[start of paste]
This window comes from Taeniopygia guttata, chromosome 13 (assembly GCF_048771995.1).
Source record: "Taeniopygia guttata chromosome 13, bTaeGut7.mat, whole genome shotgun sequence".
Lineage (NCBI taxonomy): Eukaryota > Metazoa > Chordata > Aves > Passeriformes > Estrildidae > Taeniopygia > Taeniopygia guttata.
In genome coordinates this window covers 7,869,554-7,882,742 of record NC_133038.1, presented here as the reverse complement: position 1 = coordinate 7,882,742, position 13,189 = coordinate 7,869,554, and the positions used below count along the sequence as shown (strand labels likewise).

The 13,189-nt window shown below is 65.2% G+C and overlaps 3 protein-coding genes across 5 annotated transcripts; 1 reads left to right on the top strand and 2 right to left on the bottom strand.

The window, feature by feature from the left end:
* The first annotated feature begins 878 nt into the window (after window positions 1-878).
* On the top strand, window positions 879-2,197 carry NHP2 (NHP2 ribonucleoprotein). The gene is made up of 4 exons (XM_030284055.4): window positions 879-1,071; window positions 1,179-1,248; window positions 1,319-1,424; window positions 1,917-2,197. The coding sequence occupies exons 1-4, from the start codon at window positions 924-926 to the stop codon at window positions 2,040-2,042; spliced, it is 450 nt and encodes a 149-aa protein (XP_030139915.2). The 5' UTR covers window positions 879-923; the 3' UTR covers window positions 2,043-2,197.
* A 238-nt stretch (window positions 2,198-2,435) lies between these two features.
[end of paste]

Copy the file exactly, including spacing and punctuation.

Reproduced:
This window comes from Taeniopygia guttata, chromosome 13 (assembly GCF_048771995.1).
Source record: "Taeniopygia guttata chromosome 13, bTaeGut7.mat, whole genome shotgun sequence".
Lineage (NCBI taxonomy): Eukaryota > Metazoa > Chordata > Aves > Passeriformes > Estrildidae > Taeniopygia > Taeniopygia guttata.
In genome coordinates this window covers 7,869,554-7,882,742 of record NC_133038.1, presented here as the reverse complement: position 1 = coordinate 7,882,742, position 13,189 = coordinate 7,869,554, and the positions used below count along the sequence as shown (strand labels likewise).

The 13,189-nt window shown below is 65.2% G+C and overlaps 3 protein-coding genes across 5 annotated transcripts; 1 reads left to right on the top strand and 2 right to left on the bottom strand.

The window, feature by feature from the left end:
* The first annotated feature begins 878 nt into the window (after window positions 1-878).
* On the top strand, window positions 879-2,197 carry NHP2 (NHP2 ribonucleoprotein). The gene is made up of 4 exons (XM_030284055.4): window positions 879-1,071; window positions 1,179-1,248; window positions 1,319-1,424; window positions 1,917-2,197. The coding sequence occupies exons 1-4, from the start codon at window positions 924-926 to the stop codon at window positions 2,040-2,042; spliced, it is 450 nt and encodes a 149-aa protein (XP_030139915.2). The 5' UTR covers window positions 879-923; the 3' UTR covers window positions 2,043-2,197.
* A 238-nt stretch (window positions 2,198-2,435) lies between these two features.